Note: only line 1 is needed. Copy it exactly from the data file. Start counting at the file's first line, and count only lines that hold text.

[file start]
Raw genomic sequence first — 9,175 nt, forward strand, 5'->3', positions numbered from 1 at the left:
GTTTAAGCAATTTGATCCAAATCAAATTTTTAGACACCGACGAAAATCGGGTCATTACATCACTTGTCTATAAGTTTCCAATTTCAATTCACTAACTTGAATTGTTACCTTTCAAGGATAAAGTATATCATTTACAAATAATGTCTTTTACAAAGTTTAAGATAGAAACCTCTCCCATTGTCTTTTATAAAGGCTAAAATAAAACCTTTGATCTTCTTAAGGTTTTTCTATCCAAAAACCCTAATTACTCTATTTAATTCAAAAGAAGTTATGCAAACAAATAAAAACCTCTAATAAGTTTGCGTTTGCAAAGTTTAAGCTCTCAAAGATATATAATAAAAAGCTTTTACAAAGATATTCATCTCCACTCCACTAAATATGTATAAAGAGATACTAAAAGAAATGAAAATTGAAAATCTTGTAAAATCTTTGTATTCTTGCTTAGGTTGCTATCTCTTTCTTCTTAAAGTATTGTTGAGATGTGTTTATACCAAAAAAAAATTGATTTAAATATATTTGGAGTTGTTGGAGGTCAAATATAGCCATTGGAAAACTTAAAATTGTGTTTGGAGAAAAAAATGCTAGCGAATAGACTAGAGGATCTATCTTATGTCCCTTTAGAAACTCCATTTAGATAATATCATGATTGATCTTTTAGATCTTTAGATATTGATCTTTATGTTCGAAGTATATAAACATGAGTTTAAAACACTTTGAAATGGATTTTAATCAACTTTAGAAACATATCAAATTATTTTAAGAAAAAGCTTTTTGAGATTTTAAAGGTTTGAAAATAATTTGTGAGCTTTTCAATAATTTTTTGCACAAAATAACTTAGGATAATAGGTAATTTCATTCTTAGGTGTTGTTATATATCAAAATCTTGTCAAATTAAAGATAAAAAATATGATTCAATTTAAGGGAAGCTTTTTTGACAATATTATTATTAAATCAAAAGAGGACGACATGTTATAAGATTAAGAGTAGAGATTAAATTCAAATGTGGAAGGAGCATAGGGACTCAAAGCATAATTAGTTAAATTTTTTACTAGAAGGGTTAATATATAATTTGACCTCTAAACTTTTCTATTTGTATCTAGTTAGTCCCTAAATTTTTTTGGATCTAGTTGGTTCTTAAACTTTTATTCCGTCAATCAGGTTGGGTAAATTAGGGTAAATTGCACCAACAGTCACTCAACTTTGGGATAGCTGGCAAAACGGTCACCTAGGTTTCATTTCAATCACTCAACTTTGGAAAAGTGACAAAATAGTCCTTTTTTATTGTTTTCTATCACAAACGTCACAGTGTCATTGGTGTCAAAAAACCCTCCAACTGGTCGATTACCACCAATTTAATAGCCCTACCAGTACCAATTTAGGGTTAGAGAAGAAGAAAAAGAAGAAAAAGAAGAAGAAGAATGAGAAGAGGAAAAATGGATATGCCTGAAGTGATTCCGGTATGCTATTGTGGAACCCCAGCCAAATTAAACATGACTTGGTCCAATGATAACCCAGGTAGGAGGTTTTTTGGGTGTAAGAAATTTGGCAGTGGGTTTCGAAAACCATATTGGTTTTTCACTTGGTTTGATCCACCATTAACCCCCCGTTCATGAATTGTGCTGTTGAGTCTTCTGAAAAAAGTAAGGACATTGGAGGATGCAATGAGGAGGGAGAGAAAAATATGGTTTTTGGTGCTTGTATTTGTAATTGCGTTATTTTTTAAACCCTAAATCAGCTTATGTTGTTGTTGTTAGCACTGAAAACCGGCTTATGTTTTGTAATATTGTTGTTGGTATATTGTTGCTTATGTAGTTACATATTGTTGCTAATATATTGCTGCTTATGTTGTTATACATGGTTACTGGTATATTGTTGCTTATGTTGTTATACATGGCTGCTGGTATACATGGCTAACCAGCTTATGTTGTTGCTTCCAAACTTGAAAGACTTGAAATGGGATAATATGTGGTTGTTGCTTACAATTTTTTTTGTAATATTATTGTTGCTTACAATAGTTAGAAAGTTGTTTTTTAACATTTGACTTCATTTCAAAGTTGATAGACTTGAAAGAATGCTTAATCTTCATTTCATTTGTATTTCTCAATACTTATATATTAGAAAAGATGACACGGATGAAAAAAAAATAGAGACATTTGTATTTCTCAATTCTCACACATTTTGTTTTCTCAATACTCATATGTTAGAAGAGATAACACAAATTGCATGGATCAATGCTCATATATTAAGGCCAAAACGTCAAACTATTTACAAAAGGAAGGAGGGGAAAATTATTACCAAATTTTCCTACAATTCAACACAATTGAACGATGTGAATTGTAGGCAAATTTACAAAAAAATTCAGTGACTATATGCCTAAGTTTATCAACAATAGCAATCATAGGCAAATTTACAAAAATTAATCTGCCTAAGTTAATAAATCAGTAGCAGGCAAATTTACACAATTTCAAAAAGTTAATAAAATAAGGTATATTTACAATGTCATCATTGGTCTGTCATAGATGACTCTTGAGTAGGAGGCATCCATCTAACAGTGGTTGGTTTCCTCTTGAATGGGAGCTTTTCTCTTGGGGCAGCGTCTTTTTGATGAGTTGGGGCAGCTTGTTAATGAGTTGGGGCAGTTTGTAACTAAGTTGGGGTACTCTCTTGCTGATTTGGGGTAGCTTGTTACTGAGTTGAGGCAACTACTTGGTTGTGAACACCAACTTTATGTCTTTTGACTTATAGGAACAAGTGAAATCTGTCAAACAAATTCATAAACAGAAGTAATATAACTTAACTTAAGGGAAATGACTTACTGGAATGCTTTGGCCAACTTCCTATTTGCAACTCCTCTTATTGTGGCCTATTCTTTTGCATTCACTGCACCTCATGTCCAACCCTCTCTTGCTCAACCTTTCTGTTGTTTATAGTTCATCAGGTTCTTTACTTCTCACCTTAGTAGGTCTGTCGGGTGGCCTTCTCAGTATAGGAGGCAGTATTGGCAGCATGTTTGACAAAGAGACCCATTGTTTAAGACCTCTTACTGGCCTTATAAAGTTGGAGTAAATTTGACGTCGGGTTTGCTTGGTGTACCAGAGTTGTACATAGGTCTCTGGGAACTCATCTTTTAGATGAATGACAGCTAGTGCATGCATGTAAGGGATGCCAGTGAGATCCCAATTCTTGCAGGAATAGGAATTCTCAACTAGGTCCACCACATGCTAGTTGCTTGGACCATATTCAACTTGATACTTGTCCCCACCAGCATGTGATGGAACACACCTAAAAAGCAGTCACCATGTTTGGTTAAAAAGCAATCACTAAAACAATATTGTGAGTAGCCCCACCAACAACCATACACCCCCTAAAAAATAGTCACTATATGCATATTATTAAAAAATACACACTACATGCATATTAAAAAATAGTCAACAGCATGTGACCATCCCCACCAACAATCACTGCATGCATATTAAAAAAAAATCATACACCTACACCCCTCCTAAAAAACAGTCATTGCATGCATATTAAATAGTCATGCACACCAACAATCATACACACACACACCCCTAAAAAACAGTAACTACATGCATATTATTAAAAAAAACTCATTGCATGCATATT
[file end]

Raw genomic sequence first — 9,175 nt, forward strand, 5'->3', positions numbered from 1 at the left: